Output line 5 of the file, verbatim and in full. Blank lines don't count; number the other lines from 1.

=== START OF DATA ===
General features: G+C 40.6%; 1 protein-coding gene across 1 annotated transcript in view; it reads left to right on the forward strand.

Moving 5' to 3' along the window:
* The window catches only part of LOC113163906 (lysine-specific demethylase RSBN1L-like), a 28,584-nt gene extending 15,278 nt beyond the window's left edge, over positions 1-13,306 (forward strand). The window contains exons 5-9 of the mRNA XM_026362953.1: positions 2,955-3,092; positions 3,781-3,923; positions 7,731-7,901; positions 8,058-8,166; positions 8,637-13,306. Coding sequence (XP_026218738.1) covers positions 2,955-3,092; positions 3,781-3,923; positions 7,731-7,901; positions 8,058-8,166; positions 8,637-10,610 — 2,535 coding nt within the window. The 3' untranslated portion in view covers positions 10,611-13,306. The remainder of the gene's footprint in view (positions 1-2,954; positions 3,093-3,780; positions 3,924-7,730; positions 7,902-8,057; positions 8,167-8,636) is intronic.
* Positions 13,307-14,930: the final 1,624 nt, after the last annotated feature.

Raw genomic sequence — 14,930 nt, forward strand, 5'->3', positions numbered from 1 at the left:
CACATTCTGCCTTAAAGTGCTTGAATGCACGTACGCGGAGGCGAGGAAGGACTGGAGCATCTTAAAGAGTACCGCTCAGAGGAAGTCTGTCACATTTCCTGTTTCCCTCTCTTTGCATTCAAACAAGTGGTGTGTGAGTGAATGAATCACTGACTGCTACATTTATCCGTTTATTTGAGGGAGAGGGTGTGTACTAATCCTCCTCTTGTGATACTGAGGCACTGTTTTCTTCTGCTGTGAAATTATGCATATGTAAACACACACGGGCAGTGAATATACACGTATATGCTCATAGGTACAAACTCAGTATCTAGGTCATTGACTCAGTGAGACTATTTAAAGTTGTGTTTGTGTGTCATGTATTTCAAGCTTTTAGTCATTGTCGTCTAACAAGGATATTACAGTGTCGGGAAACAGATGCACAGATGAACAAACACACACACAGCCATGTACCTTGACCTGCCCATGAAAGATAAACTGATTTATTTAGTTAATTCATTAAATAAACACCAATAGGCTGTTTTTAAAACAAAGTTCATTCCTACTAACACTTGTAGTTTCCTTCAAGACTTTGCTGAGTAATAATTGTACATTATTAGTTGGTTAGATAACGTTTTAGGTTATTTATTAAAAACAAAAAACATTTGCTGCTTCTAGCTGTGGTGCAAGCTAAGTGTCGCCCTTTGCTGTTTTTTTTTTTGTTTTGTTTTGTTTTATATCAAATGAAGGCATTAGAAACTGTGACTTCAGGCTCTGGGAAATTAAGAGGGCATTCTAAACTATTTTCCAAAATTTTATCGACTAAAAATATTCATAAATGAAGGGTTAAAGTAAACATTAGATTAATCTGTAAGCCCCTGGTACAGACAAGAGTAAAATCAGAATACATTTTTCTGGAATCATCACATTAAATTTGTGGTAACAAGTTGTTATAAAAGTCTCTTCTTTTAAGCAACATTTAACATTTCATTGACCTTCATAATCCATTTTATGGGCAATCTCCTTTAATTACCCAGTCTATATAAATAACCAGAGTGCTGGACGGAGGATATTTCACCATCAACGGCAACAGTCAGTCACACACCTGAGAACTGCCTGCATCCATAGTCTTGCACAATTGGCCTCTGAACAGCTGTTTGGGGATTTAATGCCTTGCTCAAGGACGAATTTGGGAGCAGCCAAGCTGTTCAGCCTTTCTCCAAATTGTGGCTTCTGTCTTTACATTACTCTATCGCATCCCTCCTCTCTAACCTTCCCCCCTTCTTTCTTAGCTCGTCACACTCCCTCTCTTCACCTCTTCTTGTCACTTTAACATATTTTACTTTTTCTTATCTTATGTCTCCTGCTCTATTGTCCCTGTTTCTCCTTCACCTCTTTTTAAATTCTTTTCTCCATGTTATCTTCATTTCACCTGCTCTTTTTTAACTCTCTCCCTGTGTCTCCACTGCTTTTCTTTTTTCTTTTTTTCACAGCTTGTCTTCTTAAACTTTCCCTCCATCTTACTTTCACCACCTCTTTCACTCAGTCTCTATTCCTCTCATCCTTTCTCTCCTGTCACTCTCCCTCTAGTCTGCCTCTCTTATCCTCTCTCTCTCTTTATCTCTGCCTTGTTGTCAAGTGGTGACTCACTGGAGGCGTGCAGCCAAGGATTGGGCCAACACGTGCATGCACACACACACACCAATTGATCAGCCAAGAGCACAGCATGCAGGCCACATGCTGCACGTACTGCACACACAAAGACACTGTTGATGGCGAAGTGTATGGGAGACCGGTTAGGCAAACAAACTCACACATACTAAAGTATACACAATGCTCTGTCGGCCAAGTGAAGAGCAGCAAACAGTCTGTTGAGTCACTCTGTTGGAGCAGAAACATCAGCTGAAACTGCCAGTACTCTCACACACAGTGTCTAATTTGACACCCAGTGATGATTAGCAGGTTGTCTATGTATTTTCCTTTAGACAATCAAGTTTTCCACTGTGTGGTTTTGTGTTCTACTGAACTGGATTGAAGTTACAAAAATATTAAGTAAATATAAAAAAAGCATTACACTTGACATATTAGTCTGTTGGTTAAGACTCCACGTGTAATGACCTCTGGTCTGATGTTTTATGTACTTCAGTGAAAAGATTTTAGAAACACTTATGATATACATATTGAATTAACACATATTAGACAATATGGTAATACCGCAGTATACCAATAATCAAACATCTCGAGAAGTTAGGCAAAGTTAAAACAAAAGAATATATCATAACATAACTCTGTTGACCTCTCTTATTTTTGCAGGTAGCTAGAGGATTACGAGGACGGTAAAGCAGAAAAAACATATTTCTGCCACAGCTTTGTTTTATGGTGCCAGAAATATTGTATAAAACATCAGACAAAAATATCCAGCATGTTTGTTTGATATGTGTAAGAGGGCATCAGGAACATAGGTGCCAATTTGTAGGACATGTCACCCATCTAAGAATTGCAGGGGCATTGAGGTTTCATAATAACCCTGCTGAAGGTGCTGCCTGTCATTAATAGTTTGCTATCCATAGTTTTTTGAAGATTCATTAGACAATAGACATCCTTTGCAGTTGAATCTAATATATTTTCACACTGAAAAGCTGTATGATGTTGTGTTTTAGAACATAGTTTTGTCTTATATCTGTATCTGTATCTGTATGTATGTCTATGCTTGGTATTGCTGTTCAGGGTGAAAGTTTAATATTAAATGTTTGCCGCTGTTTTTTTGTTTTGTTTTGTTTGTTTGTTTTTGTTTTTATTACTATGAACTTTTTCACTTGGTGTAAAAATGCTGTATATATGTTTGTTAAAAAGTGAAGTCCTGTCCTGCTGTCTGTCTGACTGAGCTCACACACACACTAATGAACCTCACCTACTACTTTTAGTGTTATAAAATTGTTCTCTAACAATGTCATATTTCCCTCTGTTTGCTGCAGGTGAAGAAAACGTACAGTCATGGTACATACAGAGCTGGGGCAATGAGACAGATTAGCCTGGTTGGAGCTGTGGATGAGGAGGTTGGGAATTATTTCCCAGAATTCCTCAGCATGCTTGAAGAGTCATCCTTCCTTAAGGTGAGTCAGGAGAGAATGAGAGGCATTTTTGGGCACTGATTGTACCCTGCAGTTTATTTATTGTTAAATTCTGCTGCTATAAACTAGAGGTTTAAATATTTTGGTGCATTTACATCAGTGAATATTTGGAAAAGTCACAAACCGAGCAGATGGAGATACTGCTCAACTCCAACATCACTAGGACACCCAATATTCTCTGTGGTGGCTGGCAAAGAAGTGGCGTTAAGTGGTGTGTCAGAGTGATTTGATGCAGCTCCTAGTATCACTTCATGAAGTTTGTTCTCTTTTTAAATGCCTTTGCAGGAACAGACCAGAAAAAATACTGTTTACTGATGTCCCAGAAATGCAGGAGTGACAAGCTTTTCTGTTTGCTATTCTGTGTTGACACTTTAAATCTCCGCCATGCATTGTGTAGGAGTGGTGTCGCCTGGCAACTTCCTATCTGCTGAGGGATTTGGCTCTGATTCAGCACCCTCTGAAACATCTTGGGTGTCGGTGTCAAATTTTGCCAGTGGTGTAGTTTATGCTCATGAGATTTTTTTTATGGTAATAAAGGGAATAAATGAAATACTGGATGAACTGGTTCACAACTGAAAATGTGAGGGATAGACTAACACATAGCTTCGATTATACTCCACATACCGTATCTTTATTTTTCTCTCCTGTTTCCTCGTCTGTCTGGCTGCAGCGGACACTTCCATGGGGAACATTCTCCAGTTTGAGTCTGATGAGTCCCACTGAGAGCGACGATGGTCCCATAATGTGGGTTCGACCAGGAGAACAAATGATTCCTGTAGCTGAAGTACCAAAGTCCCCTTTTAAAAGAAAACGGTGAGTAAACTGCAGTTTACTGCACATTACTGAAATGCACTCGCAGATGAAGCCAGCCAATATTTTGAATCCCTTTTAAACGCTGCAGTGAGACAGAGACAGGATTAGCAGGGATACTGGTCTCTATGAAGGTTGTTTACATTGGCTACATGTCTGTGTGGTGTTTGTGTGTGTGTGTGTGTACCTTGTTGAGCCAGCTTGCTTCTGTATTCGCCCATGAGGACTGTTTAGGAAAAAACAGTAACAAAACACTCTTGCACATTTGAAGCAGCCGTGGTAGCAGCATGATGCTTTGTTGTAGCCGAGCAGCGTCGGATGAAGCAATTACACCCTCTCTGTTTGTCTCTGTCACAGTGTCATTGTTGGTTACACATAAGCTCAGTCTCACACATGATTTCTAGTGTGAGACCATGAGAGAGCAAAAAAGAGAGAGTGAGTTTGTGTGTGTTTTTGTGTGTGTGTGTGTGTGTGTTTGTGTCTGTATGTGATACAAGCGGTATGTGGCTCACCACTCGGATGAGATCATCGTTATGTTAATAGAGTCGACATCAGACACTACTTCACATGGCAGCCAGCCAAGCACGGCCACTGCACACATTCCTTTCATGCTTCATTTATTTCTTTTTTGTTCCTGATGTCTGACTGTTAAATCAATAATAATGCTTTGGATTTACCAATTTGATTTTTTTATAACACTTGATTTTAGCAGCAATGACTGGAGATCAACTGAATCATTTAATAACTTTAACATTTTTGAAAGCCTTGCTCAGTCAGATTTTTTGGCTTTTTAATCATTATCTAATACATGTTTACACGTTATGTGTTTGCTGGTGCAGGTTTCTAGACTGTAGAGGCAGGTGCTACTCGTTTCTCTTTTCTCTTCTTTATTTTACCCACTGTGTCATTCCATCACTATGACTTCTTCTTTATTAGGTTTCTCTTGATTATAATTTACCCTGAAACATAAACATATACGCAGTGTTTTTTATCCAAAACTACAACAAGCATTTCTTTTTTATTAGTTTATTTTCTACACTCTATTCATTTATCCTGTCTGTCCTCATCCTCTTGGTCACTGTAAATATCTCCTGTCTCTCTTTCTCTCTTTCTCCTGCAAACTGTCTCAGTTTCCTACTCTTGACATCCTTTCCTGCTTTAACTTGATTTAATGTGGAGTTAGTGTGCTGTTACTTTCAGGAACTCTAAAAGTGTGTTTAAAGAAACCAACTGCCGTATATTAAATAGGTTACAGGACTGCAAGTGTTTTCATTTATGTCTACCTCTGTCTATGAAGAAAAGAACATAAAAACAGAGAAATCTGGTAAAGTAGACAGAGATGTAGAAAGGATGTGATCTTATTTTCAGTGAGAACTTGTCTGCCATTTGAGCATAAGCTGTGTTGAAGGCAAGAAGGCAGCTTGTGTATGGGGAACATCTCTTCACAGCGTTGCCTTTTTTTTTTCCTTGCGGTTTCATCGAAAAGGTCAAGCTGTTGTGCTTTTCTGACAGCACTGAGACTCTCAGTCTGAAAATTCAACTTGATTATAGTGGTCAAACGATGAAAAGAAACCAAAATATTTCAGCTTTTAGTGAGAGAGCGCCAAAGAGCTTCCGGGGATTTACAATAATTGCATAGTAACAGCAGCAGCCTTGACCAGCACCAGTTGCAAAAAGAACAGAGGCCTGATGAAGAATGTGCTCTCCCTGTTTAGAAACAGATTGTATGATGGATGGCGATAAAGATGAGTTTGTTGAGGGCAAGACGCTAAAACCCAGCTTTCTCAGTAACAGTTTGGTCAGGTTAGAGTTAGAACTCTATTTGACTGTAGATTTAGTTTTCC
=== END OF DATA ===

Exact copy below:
Raw genomic sequence — 14,930 nt, forward strand, 5'->3', positions numbered from 1 at the left: